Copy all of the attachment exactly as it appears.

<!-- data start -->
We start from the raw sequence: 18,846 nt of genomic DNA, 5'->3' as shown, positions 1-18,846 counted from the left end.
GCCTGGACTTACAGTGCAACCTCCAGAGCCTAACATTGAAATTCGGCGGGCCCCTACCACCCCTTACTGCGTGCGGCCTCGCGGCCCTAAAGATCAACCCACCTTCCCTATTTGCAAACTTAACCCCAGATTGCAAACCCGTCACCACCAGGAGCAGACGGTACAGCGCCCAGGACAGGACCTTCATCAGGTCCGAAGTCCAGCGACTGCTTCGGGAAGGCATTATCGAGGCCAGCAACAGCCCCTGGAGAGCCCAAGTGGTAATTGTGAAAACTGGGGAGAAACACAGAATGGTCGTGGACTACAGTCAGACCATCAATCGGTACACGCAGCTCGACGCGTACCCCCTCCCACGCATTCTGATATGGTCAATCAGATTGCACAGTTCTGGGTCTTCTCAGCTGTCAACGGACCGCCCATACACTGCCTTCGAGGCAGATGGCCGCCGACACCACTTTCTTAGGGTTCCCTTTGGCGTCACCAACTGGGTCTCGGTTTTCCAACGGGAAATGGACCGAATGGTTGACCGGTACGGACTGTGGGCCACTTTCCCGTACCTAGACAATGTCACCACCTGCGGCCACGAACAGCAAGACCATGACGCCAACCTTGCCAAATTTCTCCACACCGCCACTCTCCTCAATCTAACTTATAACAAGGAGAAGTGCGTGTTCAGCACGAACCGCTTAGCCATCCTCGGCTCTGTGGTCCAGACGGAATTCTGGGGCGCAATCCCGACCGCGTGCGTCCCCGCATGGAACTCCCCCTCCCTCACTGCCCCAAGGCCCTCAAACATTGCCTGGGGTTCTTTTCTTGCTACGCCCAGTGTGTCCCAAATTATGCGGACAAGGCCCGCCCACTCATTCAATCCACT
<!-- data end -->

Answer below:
We start from the raw sequence: 18,846 nt of genomic DNA, 5'->3' as shown, positions 1-18,846 counted from the left end.
GCCTGGACTTACAGTGCAACCTCCAGAGCCTAACATTGAAATTCGGCGGGCCCCTACCACCCCTTACTGCGTGCGGCCTCGCGGCCCTAAAGATCAACCCACCTTCCCTATTTGCAAACTTAACCCCAGATTGCAAACCCGTCACCACCAGGAGCAGACGGTACAGCGCCCAGGACAGGACCTTCATCAGGTCCGAAGTCCAGCGACTGCTTCGGGAAGGCATTATCGAGGCCAGCAACAGCCCCTGGAGAGCCCAAGTGGTAATTGTGAAAACTGGGGAGAAACACAGAATGGTCGTGGACTACAGTCAGACCATCAATCGGTACACGCAGCTCGACGCGTACCCCCTCCCACGCATTCTGATATGGTCAATCAGATTGCACAGTTCTGGGTCTTCTCAGCTGTCAACGGACCGCCCATACACTGCCTTCGAGGCAGATGGCCGCCGACACCACTTTCTTAGGGTTCCCTTTGGCGTCACCAACTGGGTCTCGGTTTTCCAACGGGAAATGGACCGAATGGTTGACCGGTACGGACTGTGGGCCACTTTCCCGTACCTAGACAATGTCACCACCTGCGGCCACGAACAGCAAGACCATGACGCCAACCTTGCCAAATTTCTCCACACCGCCACTCTCCTCAATCTAACTTATAACAAGGAGAAGTGCGTGTTCAGCACGAACCGCTTAGCCATCCTCGGCTCTGTGGTCCAGACGGAATTCTGGGGCGCAATCCCGACCGCGTGCGTCCCCGCATGGAACTCCCCCTCCCTCACTGCCCCAAGGCCCTCAAACATTGCCTGGGGTTCTTTTCTTGCTACGCCCAGTGTGTCCCAAATTATGCGGACAAGGCCCGCCCACTCATTCAATCCACT